Coal, Camps, and Railroads: Digitizing primary sources on Appalachian economic development

Grants and Contracts Details


The University of Kentucky Libraries seeks funding to digitize and make available 132 cubic feet, an expected 264,000 pages, of a nationally significant body of historical evidence. The selected portions of the Bert T. Combs Appalachian Collection focus on 189 years of critical economic development in the Eastern Kentucky coalfields from 1788 to 1976. The ten individual collections document the search for, extraction, and distribution of coal, oil, and natural gas resources in Appalachia. The records follow the creation of the railroads that brought these raw materials to industrial manufacturers and electrical power generators across the United States. The ten selected collections provide evidence of the company towns, their services, and the individual lives that grew up to sustain and make possible this economic development and struggle. The Appalachian materials are in high demand from researchers across the world; many of whom are unable to travel to Kentucky to access these key collections. In response to user demand, UK Libraries has developed an efficient and innovative system to mass digitize archival collections. Mass digitization will allow these records to be analyzed in a way that they never have before. Users will be able to connect online to the documents through collection guides or keyword searches; they will be able to digitally browse a folder as if they were sitting in our own research room. The Appalachian region, abundant with natural resources but also poverty, has characteristics and challenges that pertain to many areas of the world; past, present, and future. Online access to 264,000 pages documenting this cultural region will affect research in agriculture, poverty, transportation, tourism, manufacturing, coal mining, and stereotypes, in addition to revelations on issues of power, social inequity, class conflict, and environmental destruction.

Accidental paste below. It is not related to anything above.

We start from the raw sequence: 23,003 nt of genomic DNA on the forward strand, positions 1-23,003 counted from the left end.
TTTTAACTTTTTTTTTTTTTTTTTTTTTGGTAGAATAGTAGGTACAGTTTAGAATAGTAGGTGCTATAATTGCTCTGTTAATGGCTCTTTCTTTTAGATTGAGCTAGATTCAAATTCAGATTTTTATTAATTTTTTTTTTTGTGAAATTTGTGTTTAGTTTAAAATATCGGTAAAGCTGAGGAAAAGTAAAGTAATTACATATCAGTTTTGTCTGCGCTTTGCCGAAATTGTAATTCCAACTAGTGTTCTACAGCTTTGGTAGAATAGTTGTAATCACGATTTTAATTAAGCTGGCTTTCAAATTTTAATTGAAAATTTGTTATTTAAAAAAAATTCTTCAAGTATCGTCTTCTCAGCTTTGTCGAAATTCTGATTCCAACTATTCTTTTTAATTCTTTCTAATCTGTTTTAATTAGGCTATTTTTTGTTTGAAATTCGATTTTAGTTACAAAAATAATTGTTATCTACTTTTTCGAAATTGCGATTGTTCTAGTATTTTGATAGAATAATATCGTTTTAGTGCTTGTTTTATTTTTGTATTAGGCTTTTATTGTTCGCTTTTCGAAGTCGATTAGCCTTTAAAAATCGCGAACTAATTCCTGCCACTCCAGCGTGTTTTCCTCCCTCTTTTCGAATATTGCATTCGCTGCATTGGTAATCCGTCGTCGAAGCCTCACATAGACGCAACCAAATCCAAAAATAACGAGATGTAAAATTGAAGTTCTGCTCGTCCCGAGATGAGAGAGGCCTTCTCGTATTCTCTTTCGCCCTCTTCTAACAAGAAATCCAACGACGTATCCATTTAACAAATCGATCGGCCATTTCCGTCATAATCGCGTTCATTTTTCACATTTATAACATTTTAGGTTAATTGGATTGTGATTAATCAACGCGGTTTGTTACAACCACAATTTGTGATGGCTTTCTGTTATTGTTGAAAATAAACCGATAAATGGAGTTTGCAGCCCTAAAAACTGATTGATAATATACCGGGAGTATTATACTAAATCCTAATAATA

Effective start/end date5/1/134/30/16


  • National Endowment for the Humanities: $139,596.00


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